Transcription profiling of year-long 10 degree C reduction in water temperature on global gene expression in tail skeletal muscle from adult, male zebrafish
ABSTRACT: The effect of a year-long 10 reduction in water temperature on global gene expression in tail skeletal muscle from adult, male zebrafish was determined using a long oligonucleotide probe set (16,399 65mers from Compugen) spotted onto glass slides. Outbred male zebrafish were obtained from a commercial supplier (Liles Tropical Fish, FL) at 6 months of age. Fish were maintained at 28 until 10 months of age. (see Gerhard et al., Exp Gerontol 37,1055-68, 2002) For temperature reduction, water temperature was decreased by 2.5 per week for 4 weeks. Fish were maintained until 22 months of age. Fish were fed fish flakes (Wardely Corp. Secaucus, NJ) twice per day. Each feeding was a discrete event in which a small measured amount of granular food was sprinkled on the water surface. A second small aliquot was offered if the first has been eaten within a few minutes. The feeding stopped when food from the previous aliquot has not been eaten and feeding behavior has ceased. By providing a consecutive series of small aliquots until food is no longer accepted, every member of the tank has an opportunity to eat until satiety, yet the amount of uneaten food is minimized. At 22 months of age, fish were euthanized by decapitation. Total RNA was harvested from a pool of tail muscle samples from 5 fish. Two independent pools of 5 fish per pool were collected from fish maintained at 18 and 28. Flip-dye hybridizations were performed on each pool for a total of 4 hybridizations in this study. Experiments DAR011d0001 and DAR011d0002 are flip-dye hybridizations from Pool 1. Experiments DAR011d0003 and DAR011d004 are flip-dye hybridizations from Pool 2.
Project description:We isolated total RNA from staged embryos at 2 hour intervals over a 24 h period. Total RNA from 8 h embryos was used as a reference for the time course. This expression study used a >16,000 oligonucleotide (65-mers) probe set from Compugen to examine changes in gene expression in wild-type Danio rerio during development, emphasizing the period of segmentation, when the nervous system is forming. Embryos were provided by Scientific Hatcheries.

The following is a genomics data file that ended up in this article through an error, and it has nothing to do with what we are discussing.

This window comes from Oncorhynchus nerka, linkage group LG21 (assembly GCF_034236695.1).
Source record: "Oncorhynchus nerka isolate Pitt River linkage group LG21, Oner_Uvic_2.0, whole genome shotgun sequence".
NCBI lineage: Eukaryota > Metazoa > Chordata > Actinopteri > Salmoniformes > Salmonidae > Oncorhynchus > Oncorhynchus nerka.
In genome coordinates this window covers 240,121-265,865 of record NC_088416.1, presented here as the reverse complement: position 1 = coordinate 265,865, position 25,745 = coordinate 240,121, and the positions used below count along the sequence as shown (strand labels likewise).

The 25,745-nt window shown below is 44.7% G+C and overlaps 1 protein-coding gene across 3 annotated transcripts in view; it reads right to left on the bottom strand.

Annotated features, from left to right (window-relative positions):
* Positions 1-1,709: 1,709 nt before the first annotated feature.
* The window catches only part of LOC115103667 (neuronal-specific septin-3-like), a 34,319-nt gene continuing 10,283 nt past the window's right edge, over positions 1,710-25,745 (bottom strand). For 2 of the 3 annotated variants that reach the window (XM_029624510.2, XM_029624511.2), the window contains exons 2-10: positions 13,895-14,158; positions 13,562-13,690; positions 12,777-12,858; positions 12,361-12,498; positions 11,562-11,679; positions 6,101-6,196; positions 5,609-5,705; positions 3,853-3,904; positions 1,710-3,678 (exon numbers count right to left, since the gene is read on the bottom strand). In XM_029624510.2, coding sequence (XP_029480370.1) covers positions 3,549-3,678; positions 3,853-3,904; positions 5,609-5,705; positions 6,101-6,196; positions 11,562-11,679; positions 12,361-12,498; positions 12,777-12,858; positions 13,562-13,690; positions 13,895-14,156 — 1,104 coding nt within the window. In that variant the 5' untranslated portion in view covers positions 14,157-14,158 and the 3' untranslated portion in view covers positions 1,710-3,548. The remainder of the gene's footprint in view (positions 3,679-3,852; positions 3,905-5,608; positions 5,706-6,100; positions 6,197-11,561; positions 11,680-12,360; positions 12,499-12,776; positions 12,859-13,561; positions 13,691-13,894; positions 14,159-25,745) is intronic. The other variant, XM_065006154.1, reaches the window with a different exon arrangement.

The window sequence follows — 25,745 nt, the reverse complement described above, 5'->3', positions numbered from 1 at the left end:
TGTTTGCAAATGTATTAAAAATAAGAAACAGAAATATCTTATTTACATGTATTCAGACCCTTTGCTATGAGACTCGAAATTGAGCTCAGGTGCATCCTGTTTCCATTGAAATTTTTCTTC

Project description:We investigate the relevance of RNA integrity in gene expression analysis as well as analysis methods to accommodate the possible effects of degradation using paired tumour and normal samples from colorectal cancer patients undergoing colonic resection.
Project description:Responses to social cues, such as pheromones, can be modified by genotype, physiology, or environmental context. Honey bee queens produce a pheromone (queen mandibular pheromone; QMP) which regulates many aspects of worker bee behavior and physiology. Forager honey bees are less responsive to QMP than young nurse bees engaged in brood care, suggesting that physiological changes associated with behavioral maturation may modulate response to this pheromone. Since cGMP is a major regulator of behavioral maturation in honey bee workers, we examined its role in modulating worker responses to QMP. Treatment with a cGMP analog, 8-Br-cGMP, resulted in significant reductions in both behavioral and physiological responses to QMP in young caged workers. Treatment significantly reduced attraction to QMP (the retinue response) and inhibited the QMP-mediated increase in vitellogenin levels in the fat bodies of worker bees. Genome-wide analysis of brain gene expression patterns demonstrated that cGMP has a larger effect on expression levels than QMP, and that QMP has specific effects in the presence of cGMP, suggesting that some responses to QMP may be dependent on an individual bees physiological state. Several functional gene categories were significantly differentially expressed, including genes involved in regulating GTPase activity, phototransduction, immunity, and carboxylic acid transmembrane transporter activity. Overall, our data suggest that cGMP-mediated processes play a large role in modulating responses to queen pheromone in honey bees, at the behavioral, physiological and molecular levels.
Project description:This experiment tests the gene expression of the RelA mutant (ORF03691/GSU2236) versus wild type G. sulfurreducens during log phase growth. Chemostat culture, Acetate-limiting electron donor, Fumarate electron acceptor.